The Triathlon Man

Willard Alonzo Stanback's winning spirit

Willard Alonzo Stanback challenges himself physically beyond what most can fathom. As a member of the New York Triathlon Club, he entered an event last summer in which he swam a quarter mile, cycled 12, and ran five4finishing 30 minutes behind the winner. He placed 109th out of the 223 competitors who crossed the finish line. For Stanback, an attorney who is vice president of legal affairs for Scripps Networks, which is comprised of Home & Garden Television, Food Network, DIY Network (Do It Yourself Network), and the newly launched Fine Living, achieving his goal trumps winning any race.

“I just don’t want to come in last4and as long as I finish,” remarks Stanback. “It’s something I plan to do on a consistent basis. It gives me a sense of accomplishment, strength, endurance, and patience. [I like] the whole notion of persevering.”

His pursuits began with the purchase of a new bicycle in the spring of 1995. He had been jogging and frequenting the gym, and decided to add long-distance cycling to his exercise regimen. That summer, he completed a 100-mile bike ride called a Century, and in the fall of that year, he participated in a biathlon (a two-and-a-half mile run, followed by a 12-mile bike ride, completed by a second two-and-a-half mile run). He has since completed 10 biathlons.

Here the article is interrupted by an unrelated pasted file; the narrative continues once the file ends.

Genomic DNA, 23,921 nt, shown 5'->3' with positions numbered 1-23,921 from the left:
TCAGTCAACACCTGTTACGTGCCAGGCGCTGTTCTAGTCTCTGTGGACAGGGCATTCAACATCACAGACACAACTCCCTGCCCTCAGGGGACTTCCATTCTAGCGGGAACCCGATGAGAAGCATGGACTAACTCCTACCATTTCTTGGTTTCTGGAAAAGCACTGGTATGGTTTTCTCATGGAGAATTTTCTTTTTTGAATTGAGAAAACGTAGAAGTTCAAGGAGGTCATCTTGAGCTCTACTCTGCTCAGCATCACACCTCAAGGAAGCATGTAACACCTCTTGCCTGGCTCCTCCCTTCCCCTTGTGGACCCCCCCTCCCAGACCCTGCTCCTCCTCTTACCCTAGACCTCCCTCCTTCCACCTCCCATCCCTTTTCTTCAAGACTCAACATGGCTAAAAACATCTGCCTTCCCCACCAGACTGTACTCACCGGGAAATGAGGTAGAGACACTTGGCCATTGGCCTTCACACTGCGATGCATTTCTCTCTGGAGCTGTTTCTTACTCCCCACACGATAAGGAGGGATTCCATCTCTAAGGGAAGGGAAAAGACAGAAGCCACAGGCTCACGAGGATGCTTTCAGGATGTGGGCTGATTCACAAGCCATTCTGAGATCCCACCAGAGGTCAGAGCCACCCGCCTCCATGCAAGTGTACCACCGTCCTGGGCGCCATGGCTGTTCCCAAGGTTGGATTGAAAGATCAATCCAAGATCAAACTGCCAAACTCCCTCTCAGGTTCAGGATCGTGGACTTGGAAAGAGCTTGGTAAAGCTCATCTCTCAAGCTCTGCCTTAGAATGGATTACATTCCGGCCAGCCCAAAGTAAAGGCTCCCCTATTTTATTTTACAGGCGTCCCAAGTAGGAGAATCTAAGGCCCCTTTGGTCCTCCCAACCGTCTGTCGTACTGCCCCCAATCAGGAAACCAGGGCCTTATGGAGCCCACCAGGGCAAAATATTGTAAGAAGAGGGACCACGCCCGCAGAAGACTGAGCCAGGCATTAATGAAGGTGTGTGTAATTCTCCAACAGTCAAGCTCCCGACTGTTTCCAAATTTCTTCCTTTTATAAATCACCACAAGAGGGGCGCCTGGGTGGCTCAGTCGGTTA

His work schedule is hectic, but his workout program is grueling, requiring distance swimming (1,500 meters), cycling (20 miles), and running (six or more miles) every week. He also trains with a personal coach and has added martial arts to his routine.

“Each event drove my passion to stay physically fit and mentally healthy,” says Stanback, a 39-year-old husband, and father to his 8-year-old son, Wynston, whom he has interested in the sport. In fact, Stanback is entering him in a biathlon for kids later this year. “Now [Wynston] is telling my father-in-law and other people that ‘he’s in training,’” says Stanback.

Getting Started
Get assessed. First, team up with a physical trainer and have him or her evaluate your body’s fitness level. There are trainers at your local gym, but Stanback suggests working with someone who has been recommended, and then someone with whom you are comfortable. Once you get into a basic fitness routine with a trainer, he or she can help you develop an exercise regimen for a triathlon.

Get basic essentials. You’ll need a pair of swimming trunks or a bathing suit, swimming goggles, running sneakers, and a road bike. Eventually, you may want to invest in a good water-resistant watch to time your performances. Estimated costs, including gym memberships and race entry fees (roughly $35 per race), are upward of $2,500.

Watch the Web. Many sites offer training tips and an extensive race calendar for runners, triathletes, and cyclists. Try these: www.nytc.org (New York Triathlon Club), www.runningnetwork.com (Running Network), and www.usatriathlons.org (USA Triathlon).

Read up. Check out the book Time-Saving Training for Multisport Athletes by Rick Niles et al (Human Kinetics, $16.95).

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